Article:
By Magnus Eze
Affordable housing took the centre stage in Abuja, the nation’s capital last week as experts and stakeholders from across the world gathered to deliberate on ways of addressing the huge deficit of about 17 million houses in the country.
The two-day event was the maiden Nigeria Housing Finance Conference, with the theme, “Financing affordable housing: Realities, necessities and possibilities” organised at the upscale Musa Yar’adua Centre by the Nigeria Integrated Social Housing Cooperative Society Limited (NISH).
One major issue of concern to participants was what the guest speaker; Prof. Oyebanji Oyeyinka called ‘ghost houses’ especially in the Federal Capital Territory (FCT).
The former regional director for Africa, UN-Habitat, who came all the way from Nairobi, Kenya said the empty houses scattered in parts of Abuja, Ikoyi and Victoria Island, Lagos were proceeds of corruption, arguing that nobody would build choice property with hard earned money and allow them fallow.
He, therefore, called on government to adopt what was obtainable in other climes by taxing ‘big houses’ in Abuja, whether occupied or not, as another creative way of raising money for affordable housing.
“I call them ghost houses because they are empty; they’re based on awuf economy. If you use your hard earned money to build a house, even if you have to half the rent, you will do it just to pay back your mortgage or loan. But when someone leaves a house of eight-bedroom empty for three to 10 years, then something is wrong.
“On the one hand, we are in a democratic government, so you can’t just go and seize someone’s house but there are creative ways government can put some sort of levy on these houses. I know some people would not like this but I have to say; in a country where majority of people don’t have shelter, it’s a problem. In most of the countries, they put some tax and even levy them by space, say per square metre.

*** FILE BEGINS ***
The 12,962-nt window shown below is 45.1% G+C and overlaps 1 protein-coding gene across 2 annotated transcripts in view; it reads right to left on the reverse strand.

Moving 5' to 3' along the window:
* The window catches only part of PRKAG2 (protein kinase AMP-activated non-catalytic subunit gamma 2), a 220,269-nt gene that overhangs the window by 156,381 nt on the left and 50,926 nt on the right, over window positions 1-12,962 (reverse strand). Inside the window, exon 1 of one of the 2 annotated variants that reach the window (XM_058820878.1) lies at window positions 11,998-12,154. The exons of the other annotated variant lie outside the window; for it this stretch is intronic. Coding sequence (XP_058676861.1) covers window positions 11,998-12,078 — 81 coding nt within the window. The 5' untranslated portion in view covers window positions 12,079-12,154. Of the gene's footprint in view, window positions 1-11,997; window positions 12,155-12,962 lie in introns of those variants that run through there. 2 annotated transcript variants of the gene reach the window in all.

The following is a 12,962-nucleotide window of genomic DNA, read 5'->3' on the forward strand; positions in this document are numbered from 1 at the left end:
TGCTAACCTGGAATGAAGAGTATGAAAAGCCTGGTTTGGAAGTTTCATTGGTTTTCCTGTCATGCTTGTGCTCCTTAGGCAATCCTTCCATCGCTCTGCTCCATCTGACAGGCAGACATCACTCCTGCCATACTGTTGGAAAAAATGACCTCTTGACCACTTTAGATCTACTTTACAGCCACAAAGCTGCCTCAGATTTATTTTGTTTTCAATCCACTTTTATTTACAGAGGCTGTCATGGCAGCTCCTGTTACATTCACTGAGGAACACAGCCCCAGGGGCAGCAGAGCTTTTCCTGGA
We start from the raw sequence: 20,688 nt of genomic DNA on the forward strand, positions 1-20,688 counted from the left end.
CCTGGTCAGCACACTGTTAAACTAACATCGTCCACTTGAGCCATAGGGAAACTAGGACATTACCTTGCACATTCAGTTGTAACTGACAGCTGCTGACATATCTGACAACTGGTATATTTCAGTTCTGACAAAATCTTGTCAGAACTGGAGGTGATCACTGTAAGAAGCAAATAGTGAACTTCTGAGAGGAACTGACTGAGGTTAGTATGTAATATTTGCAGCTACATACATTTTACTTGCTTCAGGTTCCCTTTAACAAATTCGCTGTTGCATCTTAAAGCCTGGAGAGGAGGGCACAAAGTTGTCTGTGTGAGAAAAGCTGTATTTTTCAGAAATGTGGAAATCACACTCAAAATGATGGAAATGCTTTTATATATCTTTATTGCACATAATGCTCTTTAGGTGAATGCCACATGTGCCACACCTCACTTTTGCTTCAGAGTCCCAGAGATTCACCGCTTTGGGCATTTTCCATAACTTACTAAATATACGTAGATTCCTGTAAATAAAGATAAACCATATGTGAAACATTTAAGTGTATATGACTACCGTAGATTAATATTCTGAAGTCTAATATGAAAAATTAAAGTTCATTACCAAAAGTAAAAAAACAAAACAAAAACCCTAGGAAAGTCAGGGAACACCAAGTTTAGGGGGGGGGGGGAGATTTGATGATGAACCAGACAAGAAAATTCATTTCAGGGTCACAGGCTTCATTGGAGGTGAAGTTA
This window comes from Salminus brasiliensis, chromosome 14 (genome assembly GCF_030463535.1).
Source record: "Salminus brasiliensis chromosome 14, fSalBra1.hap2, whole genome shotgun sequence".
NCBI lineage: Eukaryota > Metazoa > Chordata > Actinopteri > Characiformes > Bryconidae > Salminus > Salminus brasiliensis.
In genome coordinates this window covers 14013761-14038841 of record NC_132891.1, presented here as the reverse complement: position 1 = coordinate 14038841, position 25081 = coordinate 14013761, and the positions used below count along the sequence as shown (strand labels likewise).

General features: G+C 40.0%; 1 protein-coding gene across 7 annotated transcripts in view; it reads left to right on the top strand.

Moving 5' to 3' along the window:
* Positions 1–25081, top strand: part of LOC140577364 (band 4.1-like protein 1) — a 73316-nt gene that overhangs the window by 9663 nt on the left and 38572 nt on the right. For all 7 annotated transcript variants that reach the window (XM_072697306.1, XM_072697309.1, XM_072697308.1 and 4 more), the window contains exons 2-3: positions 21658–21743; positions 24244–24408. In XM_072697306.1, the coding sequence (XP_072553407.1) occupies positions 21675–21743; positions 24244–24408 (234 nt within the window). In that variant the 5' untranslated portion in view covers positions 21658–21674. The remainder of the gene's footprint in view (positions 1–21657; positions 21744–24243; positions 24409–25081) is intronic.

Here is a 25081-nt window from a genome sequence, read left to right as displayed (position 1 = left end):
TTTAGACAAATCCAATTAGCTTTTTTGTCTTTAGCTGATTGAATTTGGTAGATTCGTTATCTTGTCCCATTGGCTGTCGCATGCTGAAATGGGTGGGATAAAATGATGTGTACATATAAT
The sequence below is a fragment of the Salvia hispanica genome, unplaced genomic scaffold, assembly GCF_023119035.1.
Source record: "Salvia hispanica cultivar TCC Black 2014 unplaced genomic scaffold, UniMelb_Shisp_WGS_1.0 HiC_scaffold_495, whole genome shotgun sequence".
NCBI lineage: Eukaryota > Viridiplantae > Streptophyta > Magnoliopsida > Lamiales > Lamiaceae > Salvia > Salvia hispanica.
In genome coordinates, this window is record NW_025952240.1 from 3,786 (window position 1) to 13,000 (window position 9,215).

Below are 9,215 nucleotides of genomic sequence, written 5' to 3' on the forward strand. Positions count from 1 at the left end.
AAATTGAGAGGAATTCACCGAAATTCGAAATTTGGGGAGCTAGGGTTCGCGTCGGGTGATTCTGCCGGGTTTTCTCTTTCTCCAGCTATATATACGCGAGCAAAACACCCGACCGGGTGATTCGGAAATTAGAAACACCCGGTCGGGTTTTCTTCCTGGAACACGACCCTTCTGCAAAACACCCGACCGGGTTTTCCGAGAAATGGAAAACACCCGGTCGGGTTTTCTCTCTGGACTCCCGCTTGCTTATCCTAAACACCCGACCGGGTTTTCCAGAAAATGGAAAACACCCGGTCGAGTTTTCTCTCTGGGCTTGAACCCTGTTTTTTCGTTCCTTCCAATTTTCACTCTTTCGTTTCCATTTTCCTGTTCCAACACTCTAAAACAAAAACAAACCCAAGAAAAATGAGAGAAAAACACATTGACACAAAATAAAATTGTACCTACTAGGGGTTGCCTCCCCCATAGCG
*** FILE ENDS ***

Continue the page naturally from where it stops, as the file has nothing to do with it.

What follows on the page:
“Of course, government is doing a lot on anti-corruption, but there is something wrong for empty houses to be everywhere in Abuja, Ikoyi Lagos and some on,” Oyeyinka said.
He said the new urban agenda was in line with the Goal 11 of the Sustainable Development Goals (SDGs).
The guest speaker added that urban interventions in areas of housing, sanitation and water will help bring people out of poverty.
He also suggested the use of about 30 per cent of pension fund for affordable housing as done in many countries of the world; while supporting the call by other stakeholders for a special intervention fund for housing as applicable in some other sectors of the economy; including agriculture, mining and education as well as the creative industry.
He further charged all stakeholders to vigorously pursue the enactment of a bill by the National Assembly next year, to engender affordable housing.
Still on the issue of legislative framework, the conference convener, Yemi Adelakun said the need for some regulation was long overdue, to drive the affordable housing process in the country.
He identified six most critical challenges of affordable housing to include; land, technology, expert knowledge and skilled manpower; building materials, infrastructure and finance.
On a process that will guarantee better access to housing finance at single digit interest rate, he said “This is the norm in countries that had achieved success in affordable housing. This was also a government policy 2006 and 2007 during the sale of government properties when mortgage was pegged at 7%. The agriculture sector and other sectors in Nigeria are currently benefiting from similar intervention policy.
“The housing sector urgently requires similar intervention for maximum impact. For those in the informal sector and others who cannot qualify for mortgage, the rent to own option practiced in Lagos State should be explored further”.
The highpoint of the occasion was the official launch of the NISH Cooperative Society by the Head of Civil Service of the Federation (HOCSF), Mrs. Winifred Eyo-Ita.
Represented by a Permanent Secretary in her office, Ayodele Folayan, the HOCSF assured of the readiness of the Federal Integrated Housing Scheme (FISH) to collaborate with NISH.
NISH is post-service housing programme for those who could not benefit from FISH during their service years; which the core aim of mobilising and empowering affordable housing offtakers through cooperative principles.